Dilworth Paxson Celebrates Pro-Bono Week

In honor of Pro Bono week, we asked Dilworth attorneys what Pro Bono projects have meant the most to them:

Stephen Fogdall

"All of the pro bono cases that I have been involved in over the years have been important to me on a personal level, but the one that has perhaps meant the most is a case I have been litigating for the last few years under the federal Religious Freedom Restoration Act. The case involves a restrictive marriage policy at a federal prison operated by a private contractor. The case has generated two precedential opinions from the Third Circuit so far that have provided much needed clarification of the law in this area. The Third Circuit has determined in these decisions that a private prison operator is subject to RFRA and other civil rights laws, and that RFRA protects even non-mandatory religious exercises such as marriage."

Patrick Harrington

"Being able to give back to the community to help those in need is not only an honor but a pleasure. From helping families to adopt children they love to helping clients stay in the homes they grew up in, I have been privileged to work with and assist a number of wonderful people in helping them make their lives better. "

Georgette Miller

"For over 10 years, I have provided pro bono legal services to South Jersey Legal Services, Inc. (SJLS), a non-profit organization created to provide quality legal representation and advocacy to low-income individuals. Specifically handling Chapter 7 cases, helping individuals obtain financial relief and reorganize their financial lives to create a stable future.”"


"I particularly enjoy the pro-bono clinics Dilworth participates in through the Legal Clinic for the Disabled. I take pride in devoting my time that can have life-changing effects. Additionally, as the current acting General Counsel for the Urban League of Philadelphia, I, and the rest of Dilworth, take great pride in our representation of the ULP and ensuring the ULP has all the information and counsel it needs to face any hurdles so it can better serve the Philadelphia community and its members"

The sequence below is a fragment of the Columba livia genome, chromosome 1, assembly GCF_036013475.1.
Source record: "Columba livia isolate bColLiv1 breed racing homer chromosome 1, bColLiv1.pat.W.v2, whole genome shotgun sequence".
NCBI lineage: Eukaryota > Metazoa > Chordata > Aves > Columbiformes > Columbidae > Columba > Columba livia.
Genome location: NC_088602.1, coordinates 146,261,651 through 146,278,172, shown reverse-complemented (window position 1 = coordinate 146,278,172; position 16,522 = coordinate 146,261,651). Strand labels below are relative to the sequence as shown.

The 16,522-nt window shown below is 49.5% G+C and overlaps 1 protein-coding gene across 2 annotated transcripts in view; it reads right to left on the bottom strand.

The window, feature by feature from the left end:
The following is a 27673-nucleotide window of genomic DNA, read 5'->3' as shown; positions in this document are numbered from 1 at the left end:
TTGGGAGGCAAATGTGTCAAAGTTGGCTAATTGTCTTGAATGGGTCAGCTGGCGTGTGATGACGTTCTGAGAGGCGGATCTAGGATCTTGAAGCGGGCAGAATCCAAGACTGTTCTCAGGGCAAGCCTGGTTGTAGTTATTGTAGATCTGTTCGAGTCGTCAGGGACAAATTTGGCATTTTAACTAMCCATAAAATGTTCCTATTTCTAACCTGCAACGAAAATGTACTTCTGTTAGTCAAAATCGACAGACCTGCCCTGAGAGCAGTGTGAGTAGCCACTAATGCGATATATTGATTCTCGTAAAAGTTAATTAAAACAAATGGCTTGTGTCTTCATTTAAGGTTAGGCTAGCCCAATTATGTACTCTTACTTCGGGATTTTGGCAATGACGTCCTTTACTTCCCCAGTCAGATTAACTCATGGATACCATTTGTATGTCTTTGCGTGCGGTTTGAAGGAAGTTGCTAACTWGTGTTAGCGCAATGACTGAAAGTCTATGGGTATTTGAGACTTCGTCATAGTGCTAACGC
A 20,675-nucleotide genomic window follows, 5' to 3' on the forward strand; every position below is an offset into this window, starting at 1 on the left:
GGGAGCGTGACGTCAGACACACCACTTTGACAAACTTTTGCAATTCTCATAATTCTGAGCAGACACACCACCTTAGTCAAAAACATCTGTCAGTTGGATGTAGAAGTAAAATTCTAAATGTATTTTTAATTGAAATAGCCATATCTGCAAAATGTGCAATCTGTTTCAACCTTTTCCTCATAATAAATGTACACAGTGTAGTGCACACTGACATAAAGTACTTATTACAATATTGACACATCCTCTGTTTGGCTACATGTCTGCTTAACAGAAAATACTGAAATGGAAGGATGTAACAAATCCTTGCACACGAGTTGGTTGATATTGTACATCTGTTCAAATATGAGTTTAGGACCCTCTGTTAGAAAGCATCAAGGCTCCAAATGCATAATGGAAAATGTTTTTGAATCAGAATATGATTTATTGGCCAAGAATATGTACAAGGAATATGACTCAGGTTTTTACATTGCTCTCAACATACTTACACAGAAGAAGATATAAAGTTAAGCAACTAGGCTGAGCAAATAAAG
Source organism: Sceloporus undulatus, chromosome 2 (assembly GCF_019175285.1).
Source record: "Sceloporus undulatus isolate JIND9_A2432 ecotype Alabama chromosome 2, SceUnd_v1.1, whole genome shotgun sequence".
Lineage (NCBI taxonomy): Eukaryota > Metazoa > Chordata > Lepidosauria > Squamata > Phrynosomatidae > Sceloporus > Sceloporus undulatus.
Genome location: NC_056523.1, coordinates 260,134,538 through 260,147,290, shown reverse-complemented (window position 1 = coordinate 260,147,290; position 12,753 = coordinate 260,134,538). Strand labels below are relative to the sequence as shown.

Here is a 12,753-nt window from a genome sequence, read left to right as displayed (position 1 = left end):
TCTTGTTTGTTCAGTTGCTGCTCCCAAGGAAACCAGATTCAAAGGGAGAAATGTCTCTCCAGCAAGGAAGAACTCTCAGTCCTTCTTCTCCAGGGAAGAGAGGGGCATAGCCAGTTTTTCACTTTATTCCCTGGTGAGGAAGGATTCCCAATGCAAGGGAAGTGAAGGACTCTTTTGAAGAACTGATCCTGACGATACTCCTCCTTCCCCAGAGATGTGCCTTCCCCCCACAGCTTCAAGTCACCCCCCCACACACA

Lisa Rodriguez

"The pro bono project that meant the most to me was a prison overcrowding class action. Appointed by Judge Simandle of the US District Court for the District of New Jersey, I represented a class of inmates at the Camden County Jail. The rated capacity of the jail was 1,300 and the actual population was approximately 1,900. Rather than engage in protracted litigation the County agreed rather early in the litigation to engage in settlement discussions. Through a series of consent orders over the next few years we were able to reduce the population to below the rated capacity. One of the consent orders provided for a jail population manager to monitor the numbers. The Court retained jurisdiction for an additional two years to ensure that real change was made and that the jail population stayed within rated capacities. During the period of time I worked with numerous prison population consultants to explore viable solutions to address the overcrowding issues and we worked with a coalition of Judges, Court personal, prosecutors, public defenders and jail personnel to vet and implement solutions."

Christian M. Velez-Vargas

"The most meaningful pro bono project I engaged in was when I helped children obtain Special Juvenile Immigrant Status (SIJS), particularly those who lived in countries that were tragically faced with political discourse and violence. SIJS allows children to seek lawful permanent residence in an expeditious manner. I conferred with parents, translated I-360 forms, and assisted with their applications to the U.S. Citizenship and Immigration Services. When it comes to pro bono service, my commitment is clear: There are no incapable results and I am duty-bound to help families in need."

Ralph Wellington

"Representing renowned Russian artist Vladimir Kandelaki, who was brought to the United States by “agents” who stole all his art. Ralph assisted in recovering the art, which helped Vladimir become well-known and respected in the U.S."

Matthew Whitehorn

"Throughout the year, I work with the Legal Clinic for the Disabled (LCD) for Community Legal Outreach Clinics (CLOCs), where our attorneys and staff prepare living wills, advance health care directives, financial and healthcare powers of attorney and simple wills for low income seniors and individuals with disabilities. LCD empowers low-income people with disabilities in the Philadelphia region to achieve independence and justice by providing free legal representation to overcome legal obstacles that would otherwise affect their independence. The clients we serve at CLOCs are always quite appreciative of our efforts."